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Best Practices for Color Grading with LUTs
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  • Looking over this on YouTube, so many folks wonder 1) where you get LUT's and 2) how to find LUT's for their specific camera. When I first started with video, yea, I bought some good ones ... but in the first couple uses I was needing to tweak them to look how I wanted my footage to look ... and found that as I got some sense of how SpeedGrade worked, I could make a Look (the Adobe format of LUT) in about the same time I spent tweaking the LUT's I'd bought ... and it was better.

    Grow your own, dudes & dudesses! ;-)


  • Good advice rNeil.

  • With 100's of LUT packs out there it's hard to decide. These are the 2 sets that I think are far and away my favorite:

  • @aaronchicago the LGG's thread that Benjamin Lambinet (creator of LUTs from your first link) opened to sell his LUTs is just too delicious not to give it a go: also very instructive... I bet my own LUTs are frikin saws under the gradient lupe :P

    Me like film emulations (film and photo stock), the Koji stuff and VC's Impulz and Osiris. As I complaint before too bad one cannot apply the LUT as output only in prememê's new Lumetri thing. The lumetri panel is also the only instance of a program that gives me different displayed and output rendition, go figure!
    Among the many forgettable, there are some useful LUTs in this pack

    Forgot to thank you @aaronchicagoyou as Lambinet free 4k scanned grain (proRES_HQ) is quite nice... and thin, at least comparing with the Kodak 5219 Rough DCI I've been using =)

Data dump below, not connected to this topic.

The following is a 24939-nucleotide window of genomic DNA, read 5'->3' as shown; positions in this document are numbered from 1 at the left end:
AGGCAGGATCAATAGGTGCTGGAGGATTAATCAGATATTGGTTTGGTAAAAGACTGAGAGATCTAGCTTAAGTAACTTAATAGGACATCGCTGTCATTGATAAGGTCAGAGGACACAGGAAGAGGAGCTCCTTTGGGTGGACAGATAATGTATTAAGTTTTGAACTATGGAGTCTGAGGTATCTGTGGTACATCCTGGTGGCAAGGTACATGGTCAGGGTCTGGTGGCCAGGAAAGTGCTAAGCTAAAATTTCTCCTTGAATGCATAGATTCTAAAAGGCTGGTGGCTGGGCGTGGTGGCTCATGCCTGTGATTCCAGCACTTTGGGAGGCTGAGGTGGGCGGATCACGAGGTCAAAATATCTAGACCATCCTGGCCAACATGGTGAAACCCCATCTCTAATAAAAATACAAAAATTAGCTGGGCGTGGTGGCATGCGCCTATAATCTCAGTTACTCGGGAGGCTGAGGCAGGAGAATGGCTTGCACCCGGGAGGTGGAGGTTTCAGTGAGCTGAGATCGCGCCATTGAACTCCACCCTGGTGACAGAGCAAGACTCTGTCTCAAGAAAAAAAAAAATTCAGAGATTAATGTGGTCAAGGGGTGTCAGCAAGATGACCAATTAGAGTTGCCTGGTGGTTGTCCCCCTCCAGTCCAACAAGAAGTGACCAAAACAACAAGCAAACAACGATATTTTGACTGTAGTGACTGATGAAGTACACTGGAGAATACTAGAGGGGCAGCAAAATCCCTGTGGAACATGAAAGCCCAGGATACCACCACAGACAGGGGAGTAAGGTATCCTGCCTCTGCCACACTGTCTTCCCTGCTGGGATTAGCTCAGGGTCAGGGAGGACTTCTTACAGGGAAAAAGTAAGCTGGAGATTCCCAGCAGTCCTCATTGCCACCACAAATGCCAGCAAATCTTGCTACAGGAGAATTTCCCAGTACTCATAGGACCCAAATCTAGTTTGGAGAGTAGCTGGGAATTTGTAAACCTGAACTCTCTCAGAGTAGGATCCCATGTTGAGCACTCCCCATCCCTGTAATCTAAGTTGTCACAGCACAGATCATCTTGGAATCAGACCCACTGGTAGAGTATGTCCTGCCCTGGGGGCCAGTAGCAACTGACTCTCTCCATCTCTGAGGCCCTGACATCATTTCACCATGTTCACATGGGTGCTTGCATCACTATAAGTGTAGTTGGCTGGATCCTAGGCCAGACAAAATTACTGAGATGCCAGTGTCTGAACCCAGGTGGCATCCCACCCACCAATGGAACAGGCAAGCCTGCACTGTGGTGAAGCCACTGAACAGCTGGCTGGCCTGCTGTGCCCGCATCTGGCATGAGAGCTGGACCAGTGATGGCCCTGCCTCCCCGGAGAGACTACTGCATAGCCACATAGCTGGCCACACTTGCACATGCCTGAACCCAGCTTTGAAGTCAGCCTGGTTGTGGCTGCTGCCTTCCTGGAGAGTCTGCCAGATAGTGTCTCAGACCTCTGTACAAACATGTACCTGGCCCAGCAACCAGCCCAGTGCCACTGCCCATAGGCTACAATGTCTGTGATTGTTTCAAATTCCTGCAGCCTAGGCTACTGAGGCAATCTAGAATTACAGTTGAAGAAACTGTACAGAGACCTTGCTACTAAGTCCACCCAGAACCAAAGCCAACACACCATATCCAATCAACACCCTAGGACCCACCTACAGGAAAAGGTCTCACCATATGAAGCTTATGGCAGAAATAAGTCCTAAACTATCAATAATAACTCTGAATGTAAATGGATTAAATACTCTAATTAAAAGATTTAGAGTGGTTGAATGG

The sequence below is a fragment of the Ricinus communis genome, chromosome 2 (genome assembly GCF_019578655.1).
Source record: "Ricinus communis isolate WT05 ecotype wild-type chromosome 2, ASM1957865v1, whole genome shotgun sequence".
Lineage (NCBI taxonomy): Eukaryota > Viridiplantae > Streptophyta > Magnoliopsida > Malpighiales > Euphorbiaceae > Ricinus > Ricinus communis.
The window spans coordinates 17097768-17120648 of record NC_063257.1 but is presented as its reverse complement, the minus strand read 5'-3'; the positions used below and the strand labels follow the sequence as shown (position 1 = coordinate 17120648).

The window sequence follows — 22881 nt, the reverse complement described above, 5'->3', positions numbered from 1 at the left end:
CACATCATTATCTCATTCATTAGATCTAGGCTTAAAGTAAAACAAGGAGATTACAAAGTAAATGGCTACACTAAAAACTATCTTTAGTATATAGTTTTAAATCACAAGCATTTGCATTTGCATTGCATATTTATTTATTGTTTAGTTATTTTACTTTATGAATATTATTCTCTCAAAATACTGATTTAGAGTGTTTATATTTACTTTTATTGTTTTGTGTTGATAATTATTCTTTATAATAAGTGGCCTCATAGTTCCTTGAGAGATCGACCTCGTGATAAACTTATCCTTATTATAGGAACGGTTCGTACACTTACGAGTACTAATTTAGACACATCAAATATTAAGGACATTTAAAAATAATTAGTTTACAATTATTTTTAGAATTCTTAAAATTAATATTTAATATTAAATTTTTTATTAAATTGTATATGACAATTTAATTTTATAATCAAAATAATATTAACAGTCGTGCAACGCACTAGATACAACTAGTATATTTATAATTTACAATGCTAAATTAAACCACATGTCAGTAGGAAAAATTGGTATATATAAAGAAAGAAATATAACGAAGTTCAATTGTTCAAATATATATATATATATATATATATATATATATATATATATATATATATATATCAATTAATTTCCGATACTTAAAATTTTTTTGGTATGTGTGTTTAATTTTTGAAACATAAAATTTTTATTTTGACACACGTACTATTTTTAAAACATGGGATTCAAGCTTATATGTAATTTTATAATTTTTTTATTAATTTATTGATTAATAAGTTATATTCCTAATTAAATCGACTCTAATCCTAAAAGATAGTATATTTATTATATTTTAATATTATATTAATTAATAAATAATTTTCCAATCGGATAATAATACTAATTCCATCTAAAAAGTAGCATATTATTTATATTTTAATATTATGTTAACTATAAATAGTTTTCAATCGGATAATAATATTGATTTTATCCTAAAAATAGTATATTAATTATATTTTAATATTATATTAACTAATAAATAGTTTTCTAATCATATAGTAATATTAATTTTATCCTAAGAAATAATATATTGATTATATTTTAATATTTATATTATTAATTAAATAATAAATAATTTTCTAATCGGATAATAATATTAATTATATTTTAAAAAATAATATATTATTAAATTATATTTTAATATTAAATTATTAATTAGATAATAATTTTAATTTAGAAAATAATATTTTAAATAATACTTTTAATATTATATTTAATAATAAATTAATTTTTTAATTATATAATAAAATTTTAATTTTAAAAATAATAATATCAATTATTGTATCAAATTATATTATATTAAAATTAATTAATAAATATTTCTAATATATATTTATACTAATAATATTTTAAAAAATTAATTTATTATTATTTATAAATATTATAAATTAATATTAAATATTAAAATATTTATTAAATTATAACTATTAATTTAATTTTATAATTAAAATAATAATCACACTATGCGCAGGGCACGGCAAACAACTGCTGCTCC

Case anyone interested, direct download link

  • The only issue with using luts is how the ranges are mapped. I have had some luts that clip highs and lows due to the difference between full range (0-255) and video (16-235) levels. Knowing the range used by the lut for input levels is fairly important. In DaVinci Resolve I always use a node before the lut to adjust the levels to work best with the lut. Using technical luts for log footage is a different matter entirely. Generally I only use luts for very specific 'look' processing and avoid them if I can.

  • The "filmstock" LUT's can be pretty useful to tie a project together ... most I know will put them on a second layer (SpeedGrade) or put a node in front of the (Resolve) and then do basic WB/neutralization on the layer below or the node in front of them. Some variation of this.

    I've also seen a grading/adjustment layer (PrPro & Sg) or final node (Resolve) that has the film-look LUT ... and then per-shot work done prior to that with the LUT layer/node turned off & on as useful to check both individual shots & over-all "fit & feel".

    Lots of ways to do it, can be complicating ... can be totally awesome. Requires a further testing/learning curve to do well & fast. Like everything else in cine/video! ;-)